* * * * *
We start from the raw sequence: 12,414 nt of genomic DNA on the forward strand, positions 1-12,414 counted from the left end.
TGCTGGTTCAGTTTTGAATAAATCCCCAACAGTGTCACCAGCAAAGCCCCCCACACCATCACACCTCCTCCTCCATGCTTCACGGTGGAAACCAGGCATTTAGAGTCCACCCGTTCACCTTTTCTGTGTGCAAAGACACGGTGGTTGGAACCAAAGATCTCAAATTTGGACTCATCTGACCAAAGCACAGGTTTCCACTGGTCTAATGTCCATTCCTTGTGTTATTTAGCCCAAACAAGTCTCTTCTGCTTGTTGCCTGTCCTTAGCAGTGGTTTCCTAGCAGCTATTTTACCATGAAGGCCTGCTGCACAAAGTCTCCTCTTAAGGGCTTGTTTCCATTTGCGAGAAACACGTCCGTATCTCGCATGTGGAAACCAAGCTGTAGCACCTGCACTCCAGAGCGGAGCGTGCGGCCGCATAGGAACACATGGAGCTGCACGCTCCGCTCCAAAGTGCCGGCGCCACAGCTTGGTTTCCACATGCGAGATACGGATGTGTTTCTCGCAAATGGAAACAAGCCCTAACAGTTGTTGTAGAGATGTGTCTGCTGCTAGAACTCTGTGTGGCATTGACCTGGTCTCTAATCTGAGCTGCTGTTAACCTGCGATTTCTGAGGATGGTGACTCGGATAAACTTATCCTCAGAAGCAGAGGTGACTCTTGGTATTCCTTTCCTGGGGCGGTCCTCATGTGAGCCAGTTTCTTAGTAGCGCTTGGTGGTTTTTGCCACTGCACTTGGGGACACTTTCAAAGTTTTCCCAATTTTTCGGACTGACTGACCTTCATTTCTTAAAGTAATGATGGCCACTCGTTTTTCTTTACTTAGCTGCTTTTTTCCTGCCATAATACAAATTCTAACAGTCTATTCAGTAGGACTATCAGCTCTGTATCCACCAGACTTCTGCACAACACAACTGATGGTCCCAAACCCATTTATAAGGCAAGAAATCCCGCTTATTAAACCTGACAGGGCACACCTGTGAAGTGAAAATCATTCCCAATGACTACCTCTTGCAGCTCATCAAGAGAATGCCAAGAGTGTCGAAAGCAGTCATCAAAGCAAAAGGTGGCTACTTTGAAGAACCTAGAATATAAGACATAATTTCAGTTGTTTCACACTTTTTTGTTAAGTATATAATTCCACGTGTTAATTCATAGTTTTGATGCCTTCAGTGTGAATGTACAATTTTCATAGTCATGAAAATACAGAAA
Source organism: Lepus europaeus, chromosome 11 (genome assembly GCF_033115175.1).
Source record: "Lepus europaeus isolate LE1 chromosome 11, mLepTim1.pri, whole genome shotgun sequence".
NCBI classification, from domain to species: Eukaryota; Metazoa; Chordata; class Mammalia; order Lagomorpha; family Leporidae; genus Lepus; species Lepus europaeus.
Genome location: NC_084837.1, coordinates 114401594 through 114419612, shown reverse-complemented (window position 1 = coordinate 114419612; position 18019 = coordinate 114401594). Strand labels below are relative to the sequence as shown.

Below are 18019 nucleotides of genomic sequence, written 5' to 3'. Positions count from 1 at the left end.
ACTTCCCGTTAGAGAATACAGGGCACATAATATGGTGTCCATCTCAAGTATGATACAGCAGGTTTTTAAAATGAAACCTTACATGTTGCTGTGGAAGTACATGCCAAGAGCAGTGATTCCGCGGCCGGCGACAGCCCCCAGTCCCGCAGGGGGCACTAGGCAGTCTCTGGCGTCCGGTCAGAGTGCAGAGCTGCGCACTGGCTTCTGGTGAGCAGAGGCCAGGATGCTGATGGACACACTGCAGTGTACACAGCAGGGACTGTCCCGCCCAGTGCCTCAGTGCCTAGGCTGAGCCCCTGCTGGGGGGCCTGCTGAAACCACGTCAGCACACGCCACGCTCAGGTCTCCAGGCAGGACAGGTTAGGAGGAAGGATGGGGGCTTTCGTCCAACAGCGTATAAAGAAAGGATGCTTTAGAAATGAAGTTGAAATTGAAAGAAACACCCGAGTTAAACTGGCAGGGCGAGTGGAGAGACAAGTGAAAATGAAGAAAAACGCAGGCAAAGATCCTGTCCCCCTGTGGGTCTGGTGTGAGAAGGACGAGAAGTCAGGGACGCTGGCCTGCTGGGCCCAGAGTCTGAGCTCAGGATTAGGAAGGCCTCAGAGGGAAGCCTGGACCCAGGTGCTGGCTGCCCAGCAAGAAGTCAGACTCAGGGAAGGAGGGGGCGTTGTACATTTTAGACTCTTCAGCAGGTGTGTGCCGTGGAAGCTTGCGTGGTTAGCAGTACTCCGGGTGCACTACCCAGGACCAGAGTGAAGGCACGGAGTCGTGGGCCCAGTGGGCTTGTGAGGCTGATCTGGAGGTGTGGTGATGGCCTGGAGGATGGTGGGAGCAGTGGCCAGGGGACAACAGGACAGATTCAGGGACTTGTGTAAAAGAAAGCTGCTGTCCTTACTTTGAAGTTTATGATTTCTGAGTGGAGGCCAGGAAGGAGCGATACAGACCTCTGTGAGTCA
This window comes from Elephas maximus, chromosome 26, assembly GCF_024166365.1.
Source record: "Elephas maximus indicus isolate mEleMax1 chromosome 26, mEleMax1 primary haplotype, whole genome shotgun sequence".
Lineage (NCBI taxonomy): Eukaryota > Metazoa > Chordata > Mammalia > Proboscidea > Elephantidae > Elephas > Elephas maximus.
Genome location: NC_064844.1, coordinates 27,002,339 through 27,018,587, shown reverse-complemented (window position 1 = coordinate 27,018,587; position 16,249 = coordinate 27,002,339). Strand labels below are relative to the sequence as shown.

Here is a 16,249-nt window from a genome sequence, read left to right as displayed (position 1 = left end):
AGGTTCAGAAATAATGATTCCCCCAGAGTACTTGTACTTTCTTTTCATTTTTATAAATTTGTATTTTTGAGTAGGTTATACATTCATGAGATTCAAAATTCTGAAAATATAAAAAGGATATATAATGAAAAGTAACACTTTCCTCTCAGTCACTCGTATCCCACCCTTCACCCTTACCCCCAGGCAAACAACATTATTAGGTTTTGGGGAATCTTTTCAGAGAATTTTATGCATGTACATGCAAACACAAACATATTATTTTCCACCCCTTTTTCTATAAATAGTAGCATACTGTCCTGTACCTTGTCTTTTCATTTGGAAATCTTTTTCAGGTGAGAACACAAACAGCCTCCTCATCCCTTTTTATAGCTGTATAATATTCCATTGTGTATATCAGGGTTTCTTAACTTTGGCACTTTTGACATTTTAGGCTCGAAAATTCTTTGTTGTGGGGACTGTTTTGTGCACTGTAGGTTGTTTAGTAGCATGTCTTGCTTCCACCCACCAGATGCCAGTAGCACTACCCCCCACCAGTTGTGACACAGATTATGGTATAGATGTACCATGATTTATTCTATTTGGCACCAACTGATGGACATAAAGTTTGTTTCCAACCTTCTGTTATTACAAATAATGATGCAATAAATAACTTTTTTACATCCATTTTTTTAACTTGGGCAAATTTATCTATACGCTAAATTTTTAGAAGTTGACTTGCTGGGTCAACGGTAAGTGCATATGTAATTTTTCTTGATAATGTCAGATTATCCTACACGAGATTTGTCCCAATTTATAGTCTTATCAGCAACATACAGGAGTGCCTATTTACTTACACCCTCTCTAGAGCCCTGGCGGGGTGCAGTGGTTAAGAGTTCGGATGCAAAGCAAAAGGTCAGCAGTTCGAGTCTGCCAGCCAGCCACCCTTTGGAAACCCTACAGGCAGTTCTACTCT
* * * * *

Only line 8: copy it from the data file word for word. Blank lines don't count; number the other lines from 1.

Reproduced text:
ACTTCCCGTTAGAGAATACAGGGCACATAATATGGTGTCCATCTCAAGTATGATACAGCAGGTTTTTAAAATGAAACCTTACATGTTGCTGTGGAAGTACATGCCAAGAGCAGTGATTCCGCGGCCGGCGACAGCCCCCAGTCCCGCAGGGGGCACTAGGCAGTCTCTGGCGTCCGGTCAGAGTGCAGAGCTGCGCACTGGCTTCTGGTGAGCAGAGGCCAGGATGCTGATGGACACACTGCAGTGTACACAGCAGGGACTGTCCCGCCCAGTGCCTCAGTGCCTAGGCTGAGCCCCTGCTGGGGGGCCTGCTGAAACCACGTCAGCACACGCCACGCTCAGGTCTCCAGGCAGGACAGGTTAGGAGGAAGGATGGGGGCTTTCGTCCAACAGCGTATAAAGAAAGGATGCTTTAGAAATGAAGTTGAAATTGAAAGAAACACCCGAGTTAAACTGGCAGGGCGAGTGGAGAGACAAGTGAAAATGAAGAAAAACGCAGGCAAAGATCCTGTCCCCCTGTGGGTCTGGTGTGAGAAGGACGAGAAGTCAGGGACGCTGGCCTGCTGGGCCCAGAGTCTGAGCTCAGGATTAGGAAGGCCTCAGAGGGAAGCCTGGACCCAGGTGCTGGCTGCCCAGCAAGAAGTCAGACTCAGGGAAGGAGGGGGCGTTGTACATTTTAGACTCTTCAGCAGGTGTGTGCCGTGGAAGCTTGCGTGGTTAGCAGTACTCCGGGTGCACTACCCAGGACCAGAGTGAAGGCACGGAGTCGTGGGCCCAGTGGGCTTGTGAGGCTGATCTGGAGGTGTGGTGATGGCCTGGAGGATGGTGGGAGCAGTGGCCAGGGGACAACAGGACAGATTCAGGGACTTGTGTAAAAGAAAGCTGCTGTCCTTACTTTGAAGTTTATGATTTCTGAGTGGAGGCCAGGAAGGAGCGATACAGACCTCTGTGAGTCA